Cyberbullies have one huge advantage over traditional playground bullies: they don’t ever have to look their victim in the face. They don’t have to see first-hand the pain they cause.

“The cyber world doesn’t allow us to see impact on another person,” Kanan said. “I can’t see you crying or see how upset you are because you’re removed from me. It takes away the feedback loop that teaches children ‘Oh, I just did something to hurt someone.’ We want kids to have face-to-face interactions so they can see how their actions impact others.”

Kanan says parents must be intentional about teaching their children to be empathetic.

“Lots of parents teach a child not to take a toy away from someone else, but they fail to go one step further, to show that child how taking a toy away hurts another person,” she said. “You have to be explicit about that.”

Parents must monitor children’s use of technology

Harms advises parents to be pro-active in monitoring their children’s use of technology. One tip: insist that children’s cell phones be put in a parent’s bedroom at night – because it’s not just the phones that need to be recharged.

“I believe the figure is 25 percent of girls in a relationship with someone are getting either phone calls or text messages all through the night between midnight and 5 a.m.,” Harms said. “Parents may not know that their kids aren’t getting any sleep because they’re spending all night chatting with friends.”

Other tips:

  • You SHOULD “friend” your kids on Facebook, so you can read their posts and have some idea about what they’re chatting about. But, says Harms, be aware that savvy youngsters may have multiple Facebook accounts, and they may willingly grant you access only to some of them. “There’s the one they use for their parents, and there’s the one where they post inappropriate pictures,” Harms said.
  • If you believe your child is being cyberbullied, save the evidence. Take screen shots, or if you don’t know how to do that, then physically take a picture with a camera of threatening messages. Save emails, in case you need to go to police. If you can figure out who is sending threatening messages, you can contact the sender’s internet provider and lodge a complaint. “Sometimes, it’s enough just to block the communication and ignore the bully, because the bully is looking for the satisfaction of getting your kid riled up,” Harms said.
  • Consider putting spyware on your computer. Youngsters will bristle at parents who do this, Harms warns, but it may be worth facing their youthful wrath. “Let your kids know that it’s not so much to keep tabs on them but so you can see what’s coming in. Let them know that you will periodically look at all their messages.”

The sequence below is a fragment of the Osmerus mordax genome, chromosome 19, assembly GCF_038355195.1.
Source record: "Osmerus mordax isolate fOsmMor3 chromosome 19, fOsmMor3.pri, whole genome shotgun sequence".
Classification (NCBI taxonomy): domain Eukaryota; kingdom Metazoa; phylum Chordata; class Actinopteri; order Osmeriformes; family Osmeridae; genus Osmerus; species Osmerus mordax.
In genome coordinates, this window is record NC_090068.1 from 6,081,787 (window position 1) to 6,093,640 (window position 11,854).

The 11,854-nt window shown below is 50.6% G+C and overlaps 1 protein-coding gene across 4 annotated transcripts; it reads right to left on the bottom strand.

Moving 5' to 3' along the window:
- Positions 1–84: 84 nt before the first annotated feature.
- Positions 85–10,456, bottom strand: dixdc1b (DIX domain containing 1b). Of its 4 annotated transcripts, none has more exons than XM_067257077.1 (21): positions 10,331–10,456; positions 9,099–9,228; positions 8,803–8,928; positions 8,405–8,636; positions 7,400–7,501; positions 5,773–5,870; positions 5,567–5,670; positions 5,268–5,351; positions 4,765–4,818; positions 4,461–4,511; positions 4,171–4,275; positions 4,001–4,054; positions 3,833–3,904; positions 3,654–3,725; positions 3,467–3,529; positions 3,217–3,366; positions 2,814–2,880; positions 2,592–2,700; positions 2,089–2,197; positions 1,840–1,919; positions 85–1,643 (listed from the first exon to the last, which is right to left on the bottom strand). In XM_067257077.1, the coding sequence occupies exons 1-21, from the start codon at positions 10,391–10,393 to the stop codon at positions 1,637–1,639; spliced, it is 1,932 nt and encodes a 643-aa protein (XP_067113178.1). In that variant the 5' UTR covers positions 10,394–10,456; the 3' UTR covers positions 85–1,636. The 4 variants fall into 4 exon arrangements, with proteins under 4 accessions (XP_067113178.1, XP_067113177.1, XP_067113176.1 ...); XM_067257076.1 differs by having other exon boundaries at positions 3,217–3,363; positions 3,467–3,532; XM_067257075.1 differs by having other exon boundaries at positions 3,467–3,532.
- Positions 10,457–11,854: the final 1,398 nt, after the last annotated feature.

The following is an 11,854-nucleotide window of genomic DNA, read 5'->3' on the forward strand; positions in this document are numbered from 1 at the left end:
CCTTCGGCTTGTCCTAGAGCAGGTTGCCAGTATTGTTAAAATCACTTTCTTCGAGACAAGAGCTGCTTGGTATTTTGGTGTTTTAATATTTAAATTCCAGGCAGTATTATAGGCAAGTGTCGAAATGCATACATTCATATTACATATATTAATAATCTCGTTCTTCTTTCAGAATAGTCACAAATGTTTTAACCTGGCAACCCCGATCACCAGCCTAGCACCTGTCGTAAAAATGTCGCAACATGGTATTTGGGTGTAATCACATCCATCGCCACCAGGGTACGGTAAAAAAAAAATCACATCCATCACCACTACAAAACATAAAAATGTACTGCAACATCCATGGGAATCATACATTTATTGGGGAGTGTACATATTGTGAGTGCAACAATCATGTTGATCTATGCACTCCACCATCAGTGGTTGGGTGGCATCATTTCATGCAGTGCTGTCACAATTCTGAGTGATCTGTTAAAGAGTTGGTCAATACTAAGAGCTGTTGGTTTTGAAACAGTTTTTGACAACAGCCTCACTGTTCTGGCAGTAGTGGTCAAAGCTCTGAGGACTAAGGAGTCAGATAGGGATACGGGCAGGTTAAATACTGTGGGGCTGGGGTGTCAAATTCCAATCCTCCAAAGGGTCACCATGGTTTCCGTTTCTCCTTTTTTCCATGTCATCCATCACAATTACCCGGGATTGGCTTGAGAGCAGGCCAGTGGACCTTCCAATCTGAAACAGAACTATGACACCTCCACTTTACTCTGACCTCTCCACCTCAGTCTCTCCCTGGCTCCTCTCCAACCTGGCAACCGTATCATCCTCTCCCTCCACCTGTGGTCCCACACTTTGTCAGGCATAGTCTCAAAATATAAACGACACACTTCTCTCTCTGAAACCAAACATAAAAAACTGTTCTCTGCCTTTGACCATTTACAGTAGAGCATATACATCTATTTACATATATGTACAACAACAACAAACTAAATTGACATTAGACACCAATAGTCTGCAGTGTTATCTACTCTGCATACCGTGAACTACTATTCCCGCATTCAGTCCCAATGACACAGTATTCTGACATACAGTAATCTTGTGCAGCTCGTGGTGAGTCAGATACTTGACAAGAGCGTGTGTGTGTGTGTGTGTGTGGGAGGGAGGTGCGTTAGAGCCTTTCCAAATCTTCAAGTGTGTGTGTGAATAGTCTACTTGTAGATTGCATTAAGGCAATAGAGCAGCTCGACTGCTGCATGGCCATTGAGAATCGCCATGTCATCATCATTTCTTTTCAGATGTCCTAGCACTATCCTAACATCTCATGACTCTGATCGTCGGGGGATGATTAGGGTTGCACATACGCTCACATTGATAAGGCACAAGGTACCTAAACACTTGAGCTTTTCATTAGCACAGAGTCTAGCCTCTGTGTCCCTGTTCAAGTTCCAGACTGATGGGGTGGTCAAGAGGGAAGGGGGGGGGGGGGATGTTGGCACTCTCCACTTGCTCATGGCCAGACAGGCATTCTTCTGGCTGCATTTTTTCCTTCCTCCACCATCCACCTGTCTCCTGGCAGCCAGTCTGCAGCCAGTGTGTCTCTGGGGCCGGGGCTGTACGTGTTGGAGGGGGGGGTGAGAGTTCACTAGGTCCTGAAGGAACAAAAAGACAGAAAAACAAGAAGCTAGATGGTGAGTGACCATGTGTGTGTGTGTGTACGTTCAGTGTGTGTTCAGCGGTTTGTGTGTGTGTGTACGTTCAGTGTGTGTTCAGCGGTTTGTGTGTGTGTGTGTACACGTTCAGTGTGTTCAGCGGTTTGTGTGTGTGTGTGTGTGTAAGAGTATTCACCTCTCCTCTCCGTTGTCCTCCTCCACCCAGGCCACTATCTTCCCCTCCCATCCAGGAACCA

First Person

I covered Tennessee’s ed beat for Chalkbeat. Here’s what I learned.

PHOTO: Marta W. Aldrich
Grace Tatter covers a press conference at the Tennessee State Capitol in 2015.

For three years, I covered the Statehouse for Chalkbeat Tennessee, reporting on how policies from Nashville trickled down into more than 1,800 public schools across the state.

Now I’m starting back to school myself, pursuing graduate studies aimed at helping me to become a better education journalist. I’m taking with me six things I learned on the job about public education in Tennessee.

1. Apathy is often cited as a major problem facing education. That’s not the case in Tennessee.

I heard from hundreds of parents, educators, and students who were passionate about what’s happening — good and bad — inside of schools. I covered crowded school board meetings and regularly scrambled for an open seat at legislative hearings where parents had filled the room after driving since dawn to beat the opening gavel. Not incidentally, those parents usually came from communities with the “worst” schools and the lowest test scores. While many disagreements exist about the best way to run schools, there is no shortage of people, particularly parents and educators, who care.

2. Tennessee has one of the most fascinating education stories in America.

I’ve had a front-row seat to massive changes in K-12 education under reforms ushered in by Race to the Top — an overhaul being tracked closely well beyond the state’s borders. But the national interest and import doesn’t end with changes stemming from the $500 million federal award. Tennessee is home to some of the nation’s premier education researchers, making its classrooms laboratories for new ideas about pre-K, school turnaround, and literacy instruction, just to name a few. And at the legislature, more lobbyists are devoted to education than to most any other cause. A lot of eyes are on Tennessee schools.

3. The education community is not as divided as it looks.

During the course of just a few years, I watched state lawmakers change their positions on accountability and school vouchers. I witnessed “anti-charter” activists praise charter leaders for their work. I chronicled task force meetings where state leaders who were committed to standardized testing found middle ground with classroom educators concerned that it’s gone too far. In short, a lot of people listened to each other and changed their minds. Watching such consensus-building reminded me that, while there are no simple debates about education, there is a widespread commitment to making it better.

4. Money matters.

Even when stories don’t seem to be about money, they usually are. How much money is being spent on testing, teacher salaries, school discipline reform? How much should be available for wraparound services? Why do some schools have more money than others? Is there enough to go around? Tennessee leaders have steadily upped public education spending, but the state still invests less than most other states, and the disparities among districts are gaping. That’s why more than a handful of school districts are battling with the state in court. Conversations about money are inextricable from conversations about improving schools.

5. Race is a significant education issue, but few leaders are willing to have that conversation.